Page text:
EFF this week kicked off a new campaign to celebrate the technological diversity protected by the Supreme Court’s 1984 “Betamax ruling,” which found that vendors cannot be held liable for contributory copyright infringement if their products are capable of significant noninfringing (legal) uses. EFF will post information about a copying technology with substantial legal uses every weekday leading up to the March 29th Supreme Court hearing in MGM v. Grokster. Noninfringing products include everything from the VCR and email to blogs and silly putty.
If the Supreme Court overturns the Ninth Circuit ruling in the Grokster case, the Betamax shield could be destroyed or modified in ways that threaten innovation. Vendors could be held liable for the infringing activities of their customers, and many companies could be sued out of existence. EFF is co-counsel for StreamCast Networks, one of the defendants in the Grokster case.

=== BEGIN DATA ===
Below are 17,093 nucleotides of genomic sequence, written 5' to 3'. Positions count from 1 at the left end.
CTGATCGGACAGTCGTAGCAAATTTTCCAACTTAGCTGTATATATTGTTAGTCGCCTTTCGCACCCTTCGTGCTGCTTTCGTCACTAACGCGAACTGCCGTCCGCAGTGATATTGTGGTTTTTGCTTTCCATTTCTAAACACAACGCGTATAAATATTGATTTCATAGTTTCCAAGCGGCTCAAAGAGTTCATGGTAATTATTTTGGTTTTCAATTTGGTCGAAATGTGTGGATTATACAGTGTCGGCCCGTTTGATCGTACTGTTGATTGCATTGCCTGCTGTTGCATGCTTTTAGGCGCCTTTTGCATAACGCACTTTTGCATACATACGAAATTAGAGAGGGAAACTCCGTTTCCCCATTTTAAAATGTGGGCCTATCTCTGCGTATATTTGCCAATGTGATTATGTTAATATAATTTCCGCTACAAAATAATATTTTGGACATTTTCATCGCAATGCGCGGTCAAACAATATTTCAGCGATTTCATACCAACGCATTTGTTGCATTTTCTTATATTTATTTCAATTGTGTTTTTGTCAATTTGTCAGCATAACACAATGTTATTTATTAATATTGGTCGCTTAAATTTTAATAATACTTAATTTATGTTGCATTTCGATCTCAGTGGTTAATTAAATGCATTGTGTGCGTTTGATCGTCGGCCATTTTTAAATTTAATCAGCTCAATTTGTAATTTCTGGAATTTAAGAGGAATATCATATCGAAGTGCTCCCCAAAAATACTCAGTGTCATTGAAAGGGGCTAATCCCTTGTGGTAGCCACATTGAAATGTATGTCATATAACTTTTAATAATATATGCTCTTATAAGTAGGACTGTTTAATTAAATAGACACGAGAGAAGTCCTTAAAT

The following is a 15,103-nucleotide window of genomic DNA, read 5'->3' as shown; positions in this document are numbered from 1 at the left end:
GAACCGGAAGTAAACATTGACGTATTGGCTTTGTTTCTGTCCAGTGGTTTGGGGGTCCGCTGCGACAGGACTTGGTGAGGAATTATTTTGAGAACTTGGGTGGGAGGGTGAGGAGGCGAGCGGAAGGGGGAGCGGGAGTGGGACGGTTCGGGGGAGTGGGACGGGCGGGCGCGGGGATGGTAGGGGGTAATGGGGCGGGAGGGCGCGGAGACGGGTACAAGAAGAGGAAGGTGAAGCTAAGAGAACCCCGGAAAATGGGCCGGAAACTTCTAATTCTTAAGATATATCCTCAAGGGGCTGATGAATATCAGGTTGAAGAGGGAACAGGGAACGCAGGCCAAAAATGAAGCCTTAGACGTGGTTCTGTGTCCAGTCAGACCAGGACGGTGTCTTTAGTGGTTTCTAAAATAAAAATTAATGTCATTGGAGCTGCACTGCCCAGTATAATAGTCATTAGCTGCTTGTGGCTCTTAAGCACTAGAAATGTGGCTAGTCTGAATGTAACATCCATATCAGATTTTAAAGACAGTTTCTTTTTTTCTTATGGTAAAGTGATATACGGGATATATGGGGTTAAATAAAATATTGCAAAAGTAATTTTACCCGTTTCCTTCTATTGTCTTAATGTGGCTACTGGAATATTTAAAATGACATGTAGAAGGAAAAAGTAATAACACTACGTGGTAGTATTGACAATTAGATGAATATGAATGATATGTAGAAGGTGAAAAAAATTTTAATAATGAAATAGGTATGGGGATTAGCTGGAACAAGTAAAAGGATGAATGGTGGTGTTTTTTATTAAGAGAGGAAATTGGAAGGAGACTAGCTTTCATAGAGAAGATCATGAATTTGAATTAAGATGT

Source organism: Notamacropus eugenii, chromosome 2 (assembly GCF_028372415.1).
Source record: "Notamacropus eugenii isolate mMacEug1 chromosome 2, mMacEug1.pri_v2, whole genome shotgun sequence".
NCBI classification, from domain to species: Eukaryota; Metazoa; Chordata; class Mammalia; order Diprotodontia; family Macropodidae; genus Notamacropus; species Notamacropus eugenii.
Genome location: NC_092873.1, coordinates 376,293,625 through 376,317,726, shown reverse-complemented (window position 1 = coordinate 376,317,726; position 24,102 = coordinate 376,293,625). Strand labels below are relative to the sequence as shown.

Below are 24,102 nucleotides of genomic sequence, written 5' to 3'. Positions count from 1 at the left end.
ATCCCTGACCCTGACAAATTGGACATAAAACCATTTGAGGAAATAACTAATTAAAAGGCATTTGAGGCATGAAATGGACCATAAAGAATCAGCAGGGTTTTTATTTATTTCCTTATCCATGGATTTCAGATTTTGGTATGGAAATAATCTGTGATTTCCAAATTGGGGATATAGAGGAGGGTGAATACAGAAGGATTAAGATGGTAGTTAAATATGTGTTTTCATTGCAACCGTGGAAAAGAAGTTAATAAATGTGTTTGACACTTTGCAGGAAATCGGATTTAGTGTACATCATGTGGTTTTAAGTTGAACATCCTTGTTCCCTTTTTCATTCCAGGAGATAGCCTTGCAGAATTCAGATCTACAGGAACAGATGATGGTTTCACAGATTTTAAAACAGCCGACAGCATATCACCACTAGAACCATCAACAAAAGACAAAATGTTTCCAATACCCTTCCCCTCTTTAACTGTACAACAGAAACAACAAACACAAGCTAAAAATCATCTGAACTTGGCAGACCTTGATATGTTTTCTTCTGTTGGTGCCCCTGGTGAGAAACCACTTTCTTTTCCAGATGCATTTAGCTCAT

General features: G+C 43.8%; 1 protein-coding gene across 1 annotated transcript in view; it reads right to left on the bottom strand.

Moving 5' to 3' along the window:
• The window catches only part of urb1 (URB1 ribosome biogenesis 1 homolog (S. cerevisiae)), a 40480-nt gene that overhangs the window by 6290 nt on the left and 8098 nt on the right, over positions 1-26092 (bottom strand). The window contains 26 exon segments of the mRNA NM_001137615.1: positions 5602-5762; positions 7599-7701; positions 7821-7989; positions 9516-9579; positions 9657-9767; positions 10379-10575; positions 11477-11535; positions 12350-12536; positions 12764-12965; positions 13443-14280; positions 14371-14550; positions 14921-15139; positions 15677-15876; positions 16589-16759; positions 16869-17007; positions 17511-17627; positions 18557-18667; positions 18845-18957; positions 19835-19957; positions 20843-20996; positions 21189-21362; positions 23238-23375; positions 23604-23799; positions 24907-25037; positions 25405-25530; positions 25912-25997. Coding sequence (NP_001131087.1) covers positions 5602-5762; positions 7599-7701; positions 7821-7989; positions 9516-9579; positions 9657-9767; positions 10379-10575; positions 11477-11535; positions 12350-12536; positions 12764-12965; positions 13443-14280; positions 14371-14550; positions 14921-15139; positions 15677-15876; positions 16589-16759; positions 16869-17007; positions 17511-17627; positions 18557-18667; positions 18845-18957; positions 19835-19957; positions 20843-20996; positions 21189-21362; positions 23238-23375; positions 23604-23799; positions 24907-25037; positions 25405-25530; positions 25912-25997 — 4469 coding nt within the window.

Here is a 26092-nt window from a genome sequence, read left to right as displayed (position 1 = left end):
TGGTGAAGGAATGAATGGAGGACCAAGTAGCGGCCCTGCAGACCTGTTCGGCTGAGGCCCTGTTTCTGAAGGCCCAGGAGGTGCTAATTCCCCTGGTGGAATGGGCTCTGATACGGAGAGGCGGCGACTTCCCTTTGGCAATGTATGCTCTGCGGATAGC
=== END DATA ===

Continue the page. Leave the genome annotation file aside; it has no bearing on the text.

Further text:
With its celebration of the technologies protected under the Betamax shield, EFF hopes to call the public’s attention to the strong link between innovation and legal protections for inventors and entrepreneurs.
There’s a sendoff party in SF for the EFF lawyers going to DC to fight this case for us, but the part we can all get involved in is the CopyNight meetups on March 29:
Cocktails and copyright? Mashups and martinis? CopyNight.org is organizing parties across the country on the evening of the Supreme Court arguments in MGM v. Grokster.
Details about the Warren CopyNight will be forthcoming.